A Province of Society of Jesus in South Asia Assistancy
Cooperation with the Laity in Mission
Posted on: 4 Jun, 2019|Modified on: 1 Dec, 2014
By Sebastian Painadath SJ
Cooperation with the Laity in Mission
Issues related to the Implementation of GC. 34. Decree 13 (Laity)
(References to Decree 13. of GC 34)
1. The Society of Jesus began as a groups of Friends in the Lord on lay initiative. Most of the founding members were laymen. Their aim was to live a life radically close to the values of the Gospel and bring these values effectively to the Christian faithful. This original inspiration has to be the abiding norm in discerning our priorities. Hence we are “called on to support the laity in their initiative by Ignatian formation” (§.20). What change of attitude is needed in us for this service?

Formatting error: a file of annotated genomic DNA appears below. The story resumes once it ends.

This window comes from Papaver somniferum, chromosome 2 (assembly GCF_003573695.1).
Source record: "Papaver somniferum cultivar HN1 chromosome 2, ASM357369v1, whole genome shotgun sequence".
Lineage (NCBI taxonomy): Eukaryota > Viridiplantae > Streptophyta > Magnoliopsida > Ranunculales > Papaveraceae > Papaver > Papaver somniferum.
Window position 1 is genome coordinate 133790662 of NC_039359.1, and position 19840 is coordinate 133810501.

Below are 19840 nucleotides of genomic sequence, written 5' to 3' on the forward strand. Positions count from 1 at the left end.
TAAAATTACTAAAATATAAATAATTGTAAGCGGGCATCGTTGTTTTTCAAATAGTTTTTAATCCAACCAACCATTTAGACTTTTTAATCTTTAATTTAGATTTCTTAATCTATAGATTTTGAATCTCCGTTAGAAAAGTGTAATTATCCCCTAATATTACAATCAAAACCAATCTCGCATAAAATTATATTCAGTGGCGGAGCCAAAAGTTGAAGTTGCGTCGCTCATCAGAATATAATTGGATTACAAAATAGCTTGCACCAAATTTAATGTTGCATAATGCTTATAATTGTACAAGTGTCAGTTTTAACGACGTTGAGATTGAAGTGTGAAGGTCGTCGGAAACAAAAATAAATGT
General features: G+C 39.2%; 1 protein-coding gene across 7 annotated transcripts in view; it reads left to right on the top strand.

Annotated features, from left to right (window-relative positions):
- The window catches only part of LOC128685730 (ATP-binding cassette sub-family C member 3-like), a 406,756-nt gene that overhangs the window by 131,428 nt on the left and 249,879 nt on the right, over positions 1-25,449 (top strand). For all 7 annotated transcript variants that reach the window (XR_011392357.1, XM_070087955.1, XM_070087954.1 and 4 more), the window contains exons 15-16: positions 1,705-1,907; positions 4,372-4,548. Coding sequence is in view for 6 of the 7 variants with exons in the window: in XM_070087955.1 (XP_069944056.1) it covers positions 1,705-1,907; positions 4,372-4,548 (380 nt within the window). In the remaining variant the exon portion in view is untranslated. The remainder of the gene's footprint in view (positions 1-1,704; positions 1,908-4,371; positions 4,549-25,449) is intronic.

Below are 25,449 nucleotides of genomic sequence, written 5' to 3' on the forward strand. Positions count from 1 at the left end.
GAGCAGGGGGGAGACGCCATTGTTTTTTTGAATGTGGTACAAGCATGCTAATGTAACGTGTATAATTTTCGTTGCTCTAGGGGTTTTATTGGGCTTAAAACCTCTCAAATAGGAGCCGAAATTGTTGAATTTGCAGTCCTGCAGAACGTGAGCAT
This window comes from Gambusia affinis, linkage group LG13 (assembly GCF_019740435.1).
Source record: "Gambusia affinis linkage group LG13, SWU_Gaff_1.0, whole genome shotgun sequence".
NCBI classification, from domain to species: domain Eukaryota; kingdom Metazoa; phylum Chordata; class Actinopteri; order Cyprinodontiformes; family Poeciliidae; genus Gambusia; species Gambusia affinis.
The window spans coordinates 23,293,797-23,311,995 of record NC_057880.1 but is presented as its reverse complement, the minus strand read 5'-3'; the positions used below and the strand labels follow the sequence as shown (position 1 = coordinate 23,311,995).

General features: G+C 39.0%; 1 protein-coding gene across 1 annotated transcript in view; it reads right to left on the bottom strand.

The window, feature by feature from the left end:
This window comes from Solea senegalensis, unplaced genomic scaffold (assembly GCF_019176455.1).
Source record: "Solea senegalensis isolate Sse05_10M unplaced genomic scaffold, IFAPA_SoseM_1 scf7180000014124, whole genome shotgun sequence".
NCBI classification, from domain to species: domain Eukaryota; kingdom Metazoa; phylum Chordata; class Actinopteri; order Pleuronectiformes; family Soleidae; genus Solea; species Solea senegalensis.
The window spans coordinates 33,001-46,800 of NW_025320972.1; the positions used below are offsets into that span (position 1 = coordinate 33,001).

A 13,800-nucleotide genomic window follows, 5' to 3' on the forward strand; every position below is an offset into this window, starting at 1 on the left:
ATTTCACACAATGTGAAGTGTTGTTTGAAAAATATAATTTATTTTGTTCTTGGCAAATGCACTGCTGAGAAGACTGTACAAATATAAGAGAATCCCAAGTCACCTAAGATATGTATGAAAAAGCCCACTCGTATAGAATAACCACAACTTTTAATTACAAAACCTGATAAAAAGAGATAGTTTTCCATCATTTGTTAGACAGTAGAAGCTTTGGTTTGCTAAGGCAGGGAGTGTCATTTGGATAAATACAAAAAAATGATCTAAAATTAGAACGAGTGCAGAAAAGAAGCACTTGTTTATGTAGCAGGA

2. We can be formators of the laity, only if are prepared to be formed by them. As they “evangelise the structures of society” (§.6), they evangelise the structures of our Society too. They are our parents, sisters and brothers, friends and teachers, co-workers in the ministry and co-pilgrims in the Church. We need to “listen to and learn from them” (§. 4) Can “our service be more humble” (§. 20) in order to be inspired by their life, to be evangelised by them, to be “accompanied by them”? (§. 24) Can we invite laymen/women to our communities to share with us their Christ-experience, their sense of belonging to the Church, their struggles and aspirations?
3. The Society of Jesus is canonically a sacerdotal Order. This seems to make a clerical psyche dominate us Jesuits and thus we tend to boss over the laity. What we need is a new culture of friendship: “Most importantly we join with the laity in companionship: serving together, learning from and responding to each other´s concerns and initiatives, dialoguing with one another on apostolic objectives.” (§.7) “What we offer them is our friendship” (§.7) Can we really become friends in the Lord with the laity as the first companions were?